European Union legislators gave approval to the AI Act on 13 March. It is due to come into law in phases beginning in six months time.

Other countries including the UK cannot ignore it. As with GDPR rules, the Act includes proposed regulations that organisations will need to comply with, in order to do business with the EU.

A risk based approach

The Act takes a “risk-based approach” to AI in products or services.
Low-risk systems, like those dealing with content recommendation, will come under lighter rules – they might just have to state clearly that they are powered by AI.

When it comes to higher risk, AI in everything from medical devices to toys will face extra checks as part of existing safety regimes, and its use in particular scenarios such as credit worthiness, employment or training will be regulated. Serious incidents, such as malfunctions causing a death or severely harming property, must be reported.

Some AI uses are banned – these include:

  • ‘Social scoring’ systems that have a role in how people behave.
  • Police face scanning in public using biometrics, except for some crimes like terrorism.
  • Some emotion recognition systems – in workplaces or schools.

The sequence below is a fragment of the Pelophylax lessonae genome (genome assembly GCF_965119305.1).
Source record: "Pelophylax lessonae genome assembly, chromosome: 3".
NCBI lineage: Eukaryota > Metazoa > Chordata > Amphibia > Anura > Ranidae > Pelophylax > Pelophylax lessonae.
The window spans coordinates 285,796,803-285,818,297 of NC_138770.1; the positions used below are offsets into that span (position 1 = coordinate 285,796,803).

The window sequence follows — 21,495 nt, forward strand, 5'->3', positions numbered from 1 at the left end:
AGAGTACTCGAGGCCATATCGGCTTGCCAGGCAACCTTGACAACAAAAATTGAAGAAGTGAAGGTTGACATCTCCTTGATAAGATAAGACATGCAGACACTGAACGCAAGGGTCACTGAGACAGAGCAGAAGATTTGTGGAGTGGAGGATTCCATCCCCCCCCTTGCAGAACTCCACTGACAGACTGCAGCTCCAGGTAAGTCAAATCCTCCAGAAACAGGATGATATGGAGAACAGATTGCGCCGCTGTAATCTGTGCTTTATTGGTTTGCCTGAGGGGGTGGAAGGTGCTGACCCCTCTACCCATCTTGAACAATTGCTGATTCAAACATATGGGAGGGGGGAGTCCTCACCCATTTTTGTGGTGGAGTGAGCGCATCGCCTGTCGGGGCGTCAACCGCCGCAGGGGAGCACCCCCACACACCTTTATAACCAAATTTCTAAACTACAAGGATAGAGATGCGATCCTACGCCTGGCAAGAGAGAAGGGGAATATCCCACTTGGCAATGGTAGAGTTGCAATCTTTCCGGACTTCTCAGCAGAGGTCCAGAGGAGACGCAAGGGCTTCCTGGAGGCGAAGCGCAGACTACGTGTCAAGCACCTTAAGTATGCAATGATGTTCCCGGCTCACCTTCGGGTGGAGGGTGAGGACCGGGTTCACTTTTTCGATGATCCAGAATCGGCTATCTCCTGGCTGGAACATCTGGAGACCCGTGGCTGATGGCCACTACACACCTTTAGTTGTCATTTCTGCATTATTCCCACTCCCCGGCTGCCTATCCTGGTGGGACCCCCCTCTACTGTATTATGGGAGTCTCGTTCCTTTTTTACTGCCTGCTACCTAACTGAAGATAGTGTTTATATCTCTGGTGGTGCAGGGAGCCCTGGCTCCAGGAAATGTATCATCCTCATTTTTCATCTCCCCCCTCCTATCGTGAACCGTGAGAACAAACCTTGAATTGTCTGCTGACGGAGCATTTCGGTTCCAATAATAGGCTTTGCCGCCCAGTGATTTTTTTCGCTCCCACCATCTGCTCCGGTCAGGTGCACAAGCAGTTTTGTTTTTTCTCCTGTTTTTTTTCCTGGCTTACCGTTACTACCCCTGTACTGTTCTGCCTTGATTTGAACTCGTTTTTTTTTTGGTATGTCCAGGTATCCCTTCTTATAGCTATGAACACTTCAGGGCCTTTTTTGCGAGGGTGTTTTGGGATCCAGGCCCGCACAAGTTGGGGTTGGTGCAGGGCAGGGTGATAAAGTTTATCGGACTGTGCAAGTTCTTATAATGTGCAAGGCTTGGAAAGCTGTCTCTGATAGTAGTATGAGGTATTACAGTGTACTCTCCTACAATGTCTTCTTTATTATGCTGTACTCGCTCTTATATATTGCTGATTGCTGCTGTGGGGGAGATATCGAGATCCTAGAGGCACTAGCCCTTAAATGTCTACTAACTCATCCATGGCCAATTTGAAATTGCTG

Scrutiny for largest AI models

The largest AI models like GPT4 by OpenAI and Gemini by Google are to have additional scrutiny.

Generative AI and Deepfakes

AI-created Deepfakes, featuring video or audio of real people, events or places must be labelled clearly as artificially manipulated.

General purpose AI models must give details of the text, pictures, video and other internet data being used to train their systems. They will also have to obey EU copyright law.

How are BCS members involved?

Adam Leon Smith, Chair of BCS’ Fellows Technical Advisory Group (F-TAG) and CTO, Dragonfly, has been at the forefront of shaping international standards in AI for five years.

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He explained:

“Article 40 of the AI Act outlines a radical role for technical standards. While technical standards have been part of product safety legislation for several decades, they have never before been used to explicitly underpin fundamental rights. This is a new direction for digital legislation that will soon be followed in the EU's Cyber Resilience Act.

“The UK remains an active member of the European Standardisation Organisations, and a number of senior BCS volunteers are providing leadership and technical guidance in establishing the state of the art both in Europe and on the international stage.”